Potable water = drinking water. Non-potable water = untreated water for outdoor and industrial use. Not all water is treated to pass drinking standards. This water comes from a variety of sources including the Evans ditch and the Greeley Loveland Irrigation Company ditches. This water is not fit for consumption but is great for irrigation, industrial sites, etc. It is priced lower than potable water because it does not have to be treated at our water treatment plants.
Only homes and businesses with connections to non-potable water can use non-potable water. If you live on the eastern side of Evans you may have access to the Evans ditch. If you are unsure if your home has non-potable water, or if you are in the Evans ditch service area, please reach out to our team at firstname.lastname@example.org.
Non-Potable water has a schedule of when it is available. Even though a home may have access to non-potable water, the season for available potable water is mid June to mid September. There are not exact dates for the start and end of the season because it depends on when the water becomes available to the City. Each Spring and Fall the start and end dates will be announced to non-potable water customers. If you are using water outside of the non-potable season, even if it's a non-potable water tap, you will be using potable water and be charged as such. Potable water rates are higher than non-potable water rates given the need to pay for the treatment of that water.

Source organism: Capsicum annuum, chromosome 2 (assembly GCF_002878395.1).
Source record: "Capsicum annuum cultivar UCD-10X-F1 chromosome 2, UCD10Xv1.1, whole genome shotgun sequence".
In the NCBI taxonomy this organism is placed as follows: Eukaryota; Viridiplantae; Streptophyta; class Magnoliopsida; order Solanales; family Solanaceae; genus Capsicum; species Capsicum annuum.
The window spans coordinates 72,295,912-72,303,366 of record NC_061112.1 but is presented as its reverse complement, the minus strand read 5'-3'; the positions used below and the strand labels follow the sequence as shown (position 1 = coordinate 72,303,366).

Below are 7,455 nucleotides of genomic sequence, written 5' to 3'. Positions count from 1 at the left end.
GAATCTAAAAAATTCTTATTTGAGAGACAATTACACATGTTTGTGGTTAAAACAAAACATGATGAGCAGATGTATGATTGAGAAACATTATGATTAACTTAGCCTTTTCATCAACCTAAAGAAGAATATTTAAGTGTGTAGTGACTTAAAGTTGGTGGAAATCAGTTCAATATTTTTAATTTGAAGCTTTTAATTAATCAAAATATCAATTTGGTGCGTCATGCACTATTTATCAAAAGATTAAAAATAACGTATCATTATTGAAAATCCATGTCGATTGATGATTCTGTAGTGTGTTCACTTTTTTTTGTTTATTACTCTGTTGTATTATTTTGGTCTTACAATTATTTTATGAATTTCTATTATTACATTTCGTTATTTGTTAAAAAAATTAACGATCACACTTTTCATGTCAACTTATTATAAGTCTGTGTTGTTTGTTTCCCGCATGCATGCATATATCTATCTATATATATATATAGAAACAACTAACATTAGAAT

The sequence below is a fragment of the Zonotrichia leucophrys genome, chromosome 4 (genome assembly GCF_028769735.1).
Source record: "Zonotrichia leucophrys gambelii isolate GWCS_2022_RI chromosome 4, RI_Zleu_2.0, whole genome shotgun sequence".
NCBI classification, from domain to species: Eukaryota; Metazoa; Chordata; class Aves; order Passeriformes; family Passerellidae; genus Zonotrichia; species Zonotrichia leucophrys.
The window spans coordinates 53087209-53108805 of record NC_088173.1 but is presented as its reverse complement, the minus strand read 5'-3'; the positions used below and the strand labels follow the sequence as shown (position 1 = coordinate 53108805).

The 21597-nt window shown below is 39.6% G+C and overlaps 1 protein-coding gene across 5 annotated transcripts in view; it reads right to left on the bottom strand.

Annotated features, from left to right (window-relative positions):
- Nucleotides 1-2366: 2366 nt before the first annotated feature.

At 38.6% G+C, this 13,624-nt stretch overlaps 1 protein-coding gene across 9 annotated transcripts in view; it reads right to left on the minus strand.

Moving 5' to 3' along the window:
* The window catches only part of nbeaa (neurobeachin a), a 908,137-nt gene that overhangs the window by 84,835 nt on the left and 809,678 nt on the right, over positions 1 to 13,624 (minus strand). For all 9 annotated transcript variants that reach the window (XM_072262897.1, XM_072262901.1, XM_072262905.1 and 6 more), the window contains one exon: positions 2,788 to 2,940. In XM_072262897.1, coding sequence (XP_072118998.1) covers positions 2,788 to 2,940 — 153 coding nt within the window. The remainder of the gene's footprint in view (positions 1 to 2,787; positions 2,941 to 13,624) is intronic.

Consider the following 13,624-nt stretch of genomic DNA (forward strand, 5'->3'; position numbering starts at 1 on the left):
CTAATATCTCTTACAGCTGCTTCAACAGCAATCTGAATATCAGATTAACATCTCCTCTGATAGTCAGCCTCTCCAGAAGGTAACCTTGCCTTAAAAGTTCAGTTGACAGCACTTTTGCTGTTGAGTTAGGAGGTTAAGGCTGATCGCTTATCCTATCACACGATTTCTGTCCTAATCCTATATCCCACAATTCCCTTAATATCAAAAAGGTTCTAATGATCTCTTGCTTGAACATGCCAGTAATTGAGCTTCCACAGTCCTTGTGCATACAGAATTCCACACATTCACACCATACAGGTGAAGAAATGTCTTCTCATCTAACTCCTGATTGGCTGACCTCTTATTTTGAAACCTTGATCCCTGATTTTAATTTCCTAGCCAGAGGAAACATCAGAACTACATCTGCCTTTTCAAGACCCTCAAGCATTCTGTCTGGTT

Non-potable water can be a little bit confusing to understand, but is a wonderful resource for the City of Evans to help ensure water prices remain reasonable and drinking water supplies remain robust. The City controls and maintains the non-potable water systems, but not the availability of water. There are farmers and other ditch customers who have senior water rights which gives them legal priority to access a certain amount of water before the City. Only after they have taken what they need, can the City legally then start to use non-potable water. Depending upon how wet a spring we’ve had, we don’t always know exactly how much or exactly when we will have access to the non-potable water.
The best way to lower your water bill is to be aware of when and where you use water. Be proactive in lowering your own water bill by monitoring your water consumption. Know how much water your lawn and landscaping really needs and don’t over water. Let rain be your friend and don’t water needlessly when there is precipitation. No water is free, to you or to the City. Conserve when you can, fix leaks and save money too!